Issa López’s ghost story Tigers are Not Afraid owes a large debt to Guillermo del Toro. The film is strikingly similar in structure and style to del Toro’s The Devil’s Backbone, with a few bits of Pan’s Labyrinth thrown in for good measure. López’s film contains a ragtag group of kids, ghosts bent on revenge, and fairy tale elements that all would seem to be inspired by the director’s films.
What sets López’s movie apart from the films it pays homage to is its immediacy. Tigers are Not Afraid is just as eerie as The Devil’s Backbone, but it feels twice as timely. While del Toro’s film is set during the Spanish Civil War, Tigers are Not Afraid takes place in the uncertain, violent present of the Mexican drug wars. It’s the difference between shaking your head at humanity’s past acts of cruelty, and having your heart ripped out by the knowledge of what’s still going on.
Tigers are Not Afraid tells the story of Estrella (Paola Lara), a young girl who returns home from school one day to find her mother missing, presumably killed by a gang. Followed by her mother’s ghost, Estrella falls in with a gang of orphans led by Shine (Juan Ramón López), a boy whose tough exterior hides a complex knot of pain, fear and distrust. The group tries to find a safe place to live in hiding from the Huascas, a local gang hunting down the kids in search of a stolen iPhone. All the while, Estrella hears the growing voices of the dead, who call on her to help them enact revenge on the gangsters.
Like The Devil’s Backbone, Tigers are Not Afraid is anchored by incredibly mature performances from its young cast, with Juan Ramón López as a particular standout. As Shine, he expresses the frankness of a kid who’s had to grow up too fast, combined with vulnerability that shows how much growing up he still has to do. The way the kids discuss the horrors they’ve experienced is both stunning in its frankness and heartrendingly effective in communicating their loss of innocence. The rare moments in the film where they truly get to act like children only serve to highlight the gap between the lives they had, and the way they’re forced to exist now.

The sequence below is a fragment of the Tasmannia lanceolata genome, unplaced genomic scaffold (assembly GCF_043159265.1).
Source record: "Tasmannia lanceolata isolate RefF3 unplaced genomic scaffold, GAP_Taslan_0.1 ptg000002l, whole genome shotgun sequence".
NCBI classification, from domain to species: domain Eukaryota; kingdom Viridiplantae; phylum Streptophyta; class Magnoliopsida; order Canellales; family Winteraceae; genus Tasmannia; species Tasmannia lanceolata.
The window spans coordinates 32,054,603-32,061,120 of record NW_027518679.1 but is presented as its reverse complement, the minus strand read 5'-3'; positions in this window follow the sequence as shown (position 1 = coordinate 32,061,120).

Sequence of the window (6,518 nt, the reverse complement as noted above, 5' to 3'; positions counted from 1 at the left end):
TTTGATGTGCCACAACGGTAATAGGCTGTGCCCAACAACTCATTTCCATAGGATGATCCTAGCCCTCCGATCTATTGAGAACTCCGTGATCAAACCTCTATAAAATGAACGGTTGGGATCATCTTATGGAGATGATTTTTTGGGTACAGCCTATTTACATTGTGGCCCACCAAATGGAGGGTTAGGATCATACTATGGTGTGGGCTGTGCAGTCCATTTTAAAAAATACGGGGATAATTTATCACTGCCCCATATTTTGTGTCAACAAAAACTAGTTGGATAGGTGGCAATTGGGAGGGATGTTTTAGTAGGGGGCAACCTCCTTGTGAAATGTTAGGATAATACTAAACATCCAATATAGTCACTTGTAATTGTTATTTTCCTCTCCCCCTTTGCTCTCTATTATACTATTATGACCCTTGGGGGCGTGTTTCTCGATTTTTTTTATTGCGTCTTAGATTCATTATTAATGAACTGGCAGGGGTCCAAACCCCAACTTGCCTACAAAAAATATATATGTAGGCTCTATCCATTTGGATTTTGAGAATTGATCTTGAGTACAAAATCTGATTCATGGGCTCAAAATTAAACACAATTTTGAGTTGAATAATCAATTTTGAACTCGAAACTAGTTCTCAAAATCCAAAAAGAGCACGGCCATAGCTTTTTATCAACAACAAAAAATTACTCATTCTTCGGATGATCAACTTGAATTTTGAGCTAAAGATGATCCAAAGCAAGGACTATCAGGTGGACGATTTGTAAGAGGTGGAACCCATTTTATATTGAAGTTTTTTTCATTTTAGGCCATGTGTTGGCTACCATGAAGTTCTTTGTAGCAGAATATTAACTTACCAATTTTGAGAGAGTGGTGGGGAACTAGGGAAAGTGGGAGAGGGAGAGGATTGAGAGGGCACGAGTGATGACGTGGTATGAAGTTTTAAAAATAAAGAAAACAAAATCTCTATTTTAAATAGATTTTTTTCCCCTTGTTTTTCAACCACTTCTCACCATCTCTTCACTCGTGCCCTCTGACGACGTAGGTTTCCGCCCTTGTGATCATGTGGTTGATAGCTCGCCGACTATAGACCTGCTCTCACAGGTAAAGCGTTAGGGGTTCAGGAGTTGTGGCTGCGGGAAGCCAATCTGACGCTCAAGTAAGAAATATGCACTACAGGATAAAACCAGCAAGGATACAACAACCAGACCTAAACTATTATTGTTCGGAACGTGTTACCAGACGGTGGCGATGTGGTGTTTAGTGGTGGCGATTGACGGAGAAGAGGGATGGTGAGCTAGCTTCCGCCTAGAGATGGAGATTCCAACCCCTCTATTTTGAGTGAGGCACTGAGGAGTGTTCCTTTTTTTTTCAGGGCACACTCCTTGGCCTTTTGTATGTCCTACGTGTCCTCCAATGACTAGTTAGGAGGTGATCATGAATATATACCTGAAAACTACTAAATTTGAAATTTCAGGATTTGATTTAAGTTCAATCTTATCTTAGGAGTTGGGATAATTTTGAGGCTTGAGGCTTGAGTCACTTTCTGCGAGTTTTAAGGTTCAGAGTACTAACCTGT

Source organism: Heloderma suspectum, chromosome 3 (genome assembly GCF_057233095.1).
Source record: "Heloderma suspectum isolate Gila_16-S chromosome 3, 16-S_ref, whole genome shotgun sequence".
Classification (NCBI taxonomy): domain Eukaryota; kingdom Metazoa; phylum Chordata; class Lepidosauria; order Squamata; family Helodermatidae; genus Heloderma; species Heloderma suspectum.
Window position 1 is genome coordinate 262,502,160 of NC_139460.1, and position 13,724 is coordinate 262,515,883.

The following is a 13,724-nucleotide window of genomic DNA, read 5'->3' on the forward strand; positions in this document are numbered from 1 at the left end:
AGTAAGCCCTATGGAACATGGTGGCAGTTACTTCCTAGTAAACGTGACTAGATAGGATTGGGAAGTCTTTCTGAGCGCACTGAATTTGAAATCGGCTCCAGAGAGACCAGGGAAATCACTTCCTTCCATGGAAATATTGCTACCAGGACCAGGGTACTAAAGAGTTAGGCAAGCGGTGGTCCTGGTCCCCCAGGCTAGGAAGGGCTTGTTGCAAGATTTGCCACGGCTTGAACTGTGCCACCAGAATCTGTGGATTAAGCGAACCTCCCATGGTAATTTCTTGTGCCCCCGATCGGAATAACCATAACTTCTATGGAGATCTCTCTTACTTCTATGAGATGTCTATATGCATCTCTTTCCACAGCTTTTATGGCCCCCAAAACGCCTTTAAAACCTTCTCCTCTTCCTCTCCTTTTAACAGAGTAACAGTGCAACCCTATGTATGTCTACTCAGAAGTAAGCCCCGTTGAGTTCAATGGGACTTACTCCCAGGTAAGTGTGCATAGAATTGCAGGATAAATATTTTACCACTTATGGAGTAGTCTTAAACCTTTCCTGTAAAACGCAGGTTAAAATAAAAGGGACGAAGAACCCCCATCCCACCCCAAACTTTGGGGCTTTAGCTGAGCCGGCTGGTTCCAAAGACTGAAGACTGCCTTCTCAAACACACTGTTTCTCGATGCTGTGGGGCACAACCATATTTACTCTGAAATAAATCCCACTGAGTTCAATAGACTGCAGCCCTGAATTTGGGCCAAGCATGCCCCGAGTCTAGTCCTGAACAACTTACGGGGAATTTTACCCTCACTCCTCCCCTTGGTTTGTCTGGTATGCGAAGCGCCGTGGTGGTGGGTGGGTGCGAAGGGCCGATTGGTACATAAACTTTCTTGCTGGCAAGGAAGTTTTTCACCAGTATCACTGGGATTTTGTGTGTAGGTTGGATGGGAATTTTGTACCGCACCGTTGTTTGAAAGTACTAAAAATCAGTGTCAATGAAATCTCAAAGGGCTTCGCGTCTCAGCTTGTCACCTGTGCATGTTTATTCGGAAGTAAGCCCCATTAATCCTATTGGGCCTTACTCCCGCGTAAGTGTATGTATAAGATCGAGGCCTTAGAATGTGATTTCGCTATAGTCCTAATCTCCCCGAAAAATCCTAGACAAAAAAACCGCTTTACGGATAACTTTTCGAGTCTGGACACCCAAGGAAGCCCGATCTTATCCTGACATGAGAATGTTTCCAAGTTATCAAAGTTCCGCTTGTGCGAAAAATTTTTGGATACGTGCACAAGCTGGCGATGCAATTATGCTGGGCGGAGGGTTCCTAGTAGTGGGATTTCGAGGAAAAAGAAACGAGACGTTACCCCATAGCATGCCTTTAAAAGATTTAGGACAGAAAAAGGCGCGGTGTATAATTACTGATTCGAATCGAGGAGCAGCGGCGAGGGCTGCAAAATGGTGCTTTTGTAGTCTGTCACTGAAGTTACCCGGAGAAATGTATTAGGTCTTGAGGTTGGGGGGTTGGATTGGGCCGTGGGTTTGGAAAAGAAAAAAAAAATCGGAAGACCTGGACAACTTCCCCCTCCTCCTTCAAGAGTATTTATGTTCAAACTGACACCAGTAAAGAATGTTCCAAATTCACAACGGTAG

For most of its runtime, it’s easy to forget that Tigers are Not Afraid is a supernatural movie. Until the final act, its ghosts are mainly relegated to the background. This makes the film slightly less effective as horror, though it certainly doesn’t diminish its overall impact. “Haunting” is the only way to describe how it feels once the spirits of the dead show up en masse during the film’s climax, in a scene that’s both grotesque and profoundly sad.
Tigers are Not Afraid isn’t quite a masterpiece, but it does an admirable job as an international breakthrough for director Issa López. The film’s ultimately hopeful message about loss and recovery is made all the more powerful with the knowledge that there are untold numbers of children right now whose experiences aren’t far off from Estrella, Shine and their friends. Tigers are Not Afraid is both a ghost story and a modern fairy tale about kids who aspire to be like kings and princesses through the brave act of simply surviving.